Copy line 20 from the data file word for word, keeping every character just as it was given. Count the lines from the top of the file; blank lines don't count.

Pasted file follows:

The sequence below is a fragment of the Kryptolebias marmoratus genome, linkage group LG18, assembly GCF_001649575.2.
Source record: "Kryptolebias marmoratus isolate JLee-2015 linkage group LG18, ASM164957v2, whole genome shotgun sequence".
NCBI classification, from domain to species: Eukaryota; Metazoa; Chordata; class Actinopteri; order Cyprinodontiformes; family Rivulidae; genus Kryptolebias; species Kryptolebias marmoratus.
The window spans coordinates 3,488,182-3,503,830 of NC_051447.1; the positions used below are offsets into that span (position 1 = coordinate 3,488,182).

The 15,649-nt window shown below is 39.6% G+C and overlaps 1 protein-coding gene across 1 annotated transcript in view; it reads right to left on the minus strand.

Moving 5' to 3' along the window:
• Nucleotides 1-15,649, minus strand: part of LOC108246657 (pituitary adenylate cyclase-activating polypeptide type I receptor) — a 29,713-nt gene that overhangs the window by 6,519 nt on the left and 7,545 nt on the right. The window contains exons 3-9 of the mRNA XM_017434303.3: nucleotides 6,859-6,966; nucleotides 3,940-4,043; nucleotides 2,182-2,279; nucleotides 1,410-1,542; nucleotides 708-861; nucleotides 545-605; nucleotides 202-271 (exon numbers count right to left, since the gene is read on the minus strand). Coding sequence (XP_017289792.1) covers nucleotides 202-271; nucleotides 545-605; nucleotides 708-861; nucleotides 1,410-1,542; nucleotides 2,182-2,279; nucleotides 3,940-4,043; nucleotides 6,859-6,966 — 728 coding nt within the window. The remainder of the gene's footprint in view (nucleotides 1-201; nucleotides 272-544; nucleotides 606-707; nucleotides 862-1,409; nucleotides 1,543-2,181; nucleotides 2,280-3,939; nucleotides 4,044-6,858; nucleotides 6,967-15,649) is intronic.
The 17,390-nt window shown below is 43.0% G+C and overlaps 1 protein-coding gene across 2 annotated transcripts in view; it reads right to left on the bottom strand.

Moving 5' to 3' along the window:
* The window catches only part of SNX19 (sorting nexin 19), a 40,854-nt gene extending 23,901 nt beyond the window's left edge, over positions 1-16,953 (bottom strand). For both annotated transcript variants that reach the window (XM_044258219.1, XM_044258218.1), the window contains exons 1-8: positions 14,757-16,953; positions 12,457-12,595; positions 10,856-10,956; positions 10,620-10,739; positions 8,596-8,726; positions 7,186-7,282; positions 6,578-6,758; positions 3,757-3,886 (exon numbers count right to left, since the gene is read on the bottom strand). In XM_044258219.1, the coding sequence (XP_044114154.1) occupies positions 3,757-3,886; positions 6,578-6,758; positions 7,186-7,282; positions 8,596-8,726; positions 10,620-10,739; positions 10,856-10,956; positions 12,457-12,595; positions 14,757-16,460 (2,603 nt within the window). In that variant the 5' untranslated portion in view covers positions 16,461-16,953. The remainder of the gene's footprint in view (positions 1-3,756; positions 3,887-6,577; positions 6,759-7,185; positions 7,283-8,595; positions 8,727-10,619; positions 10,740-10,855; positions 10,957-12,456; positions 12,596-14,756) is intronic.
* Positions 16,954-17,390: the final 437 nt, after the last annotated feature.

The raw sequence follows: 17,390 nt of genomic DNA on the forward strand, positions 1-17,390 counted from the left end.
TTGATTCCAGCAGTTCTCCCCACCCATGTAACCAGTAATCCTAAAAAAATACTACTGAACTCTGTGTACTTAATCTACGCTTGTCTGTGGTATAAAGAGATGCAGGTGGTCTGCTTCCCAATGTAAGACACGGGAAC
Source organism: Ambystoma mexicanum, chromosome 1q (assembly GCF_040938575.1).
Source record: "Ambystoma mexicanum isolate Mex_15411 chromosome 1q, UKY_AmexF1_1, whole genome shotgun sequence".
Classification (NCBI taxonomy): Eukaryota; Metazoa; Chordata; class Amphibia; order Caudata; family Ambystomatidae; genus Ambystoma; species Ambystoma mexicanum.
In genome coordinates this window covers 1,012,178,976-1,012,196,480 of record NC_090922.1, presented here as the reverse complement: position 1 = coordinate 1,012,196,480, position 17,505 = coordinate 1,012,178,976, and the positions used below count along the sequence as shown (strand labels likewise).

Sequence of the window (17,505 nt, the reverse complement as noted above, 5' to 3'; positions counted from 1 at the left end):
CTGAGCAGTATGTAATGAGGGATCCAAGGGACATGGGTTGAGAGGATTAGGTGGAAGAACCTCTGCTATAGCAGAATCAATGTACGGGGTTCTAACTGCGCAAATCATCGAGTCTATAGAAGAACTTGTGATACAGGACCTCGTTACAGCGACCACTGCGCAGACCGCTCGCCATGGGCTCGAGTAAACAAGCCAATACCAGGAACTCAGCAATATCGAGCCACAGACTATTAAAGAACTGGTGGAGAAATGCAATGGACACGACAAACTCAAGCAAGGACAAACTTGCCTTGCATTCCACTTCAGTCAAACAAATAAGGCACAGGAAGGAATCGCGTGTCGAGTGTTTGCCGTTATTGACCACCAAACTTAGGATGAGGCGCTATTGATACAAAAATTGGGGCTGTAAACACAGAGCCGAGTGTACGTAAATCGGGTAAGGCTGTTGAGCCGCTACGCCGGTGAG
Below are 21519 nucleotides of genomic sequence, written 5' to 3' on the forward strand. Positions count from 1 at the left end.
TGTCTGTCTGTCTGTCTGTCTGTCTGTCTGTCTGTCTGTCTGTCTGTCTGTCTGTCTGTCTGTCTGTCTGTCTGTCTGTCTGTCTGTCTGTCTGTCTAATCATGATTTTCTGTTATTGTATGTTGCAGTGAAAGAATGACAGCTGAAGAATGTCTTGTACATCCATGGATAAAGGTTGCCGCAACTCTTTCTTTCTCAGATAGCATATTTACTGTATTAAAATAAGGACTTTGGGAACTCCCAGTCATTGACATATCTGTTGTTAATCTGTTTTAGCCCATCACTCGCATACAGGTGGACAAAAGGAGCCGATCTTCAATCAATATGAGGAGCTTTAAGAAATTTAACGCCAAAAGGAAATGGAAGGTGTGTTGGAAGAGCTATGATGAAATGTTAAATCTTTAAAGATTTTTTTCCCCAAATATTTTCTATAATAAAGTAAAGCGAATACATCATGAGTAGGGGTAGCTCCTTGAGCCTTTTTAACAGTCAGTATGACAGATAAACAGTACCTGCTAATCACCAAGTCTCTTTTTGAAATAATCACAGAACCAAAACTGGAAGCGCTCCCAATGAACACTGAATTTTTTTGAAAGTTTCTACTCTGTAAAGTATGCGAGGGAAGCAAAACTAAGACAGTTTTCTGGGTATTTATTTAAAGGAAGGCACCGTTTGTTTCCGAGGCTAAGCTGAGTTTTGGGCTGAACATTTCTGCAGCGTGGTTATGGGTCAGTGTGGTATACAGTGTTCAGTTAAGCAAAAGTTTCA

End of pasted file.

Below are 21519 nucleotides of genomic sequence, written 5' to 3' on the forward strand. Positions count from 1 at the left end.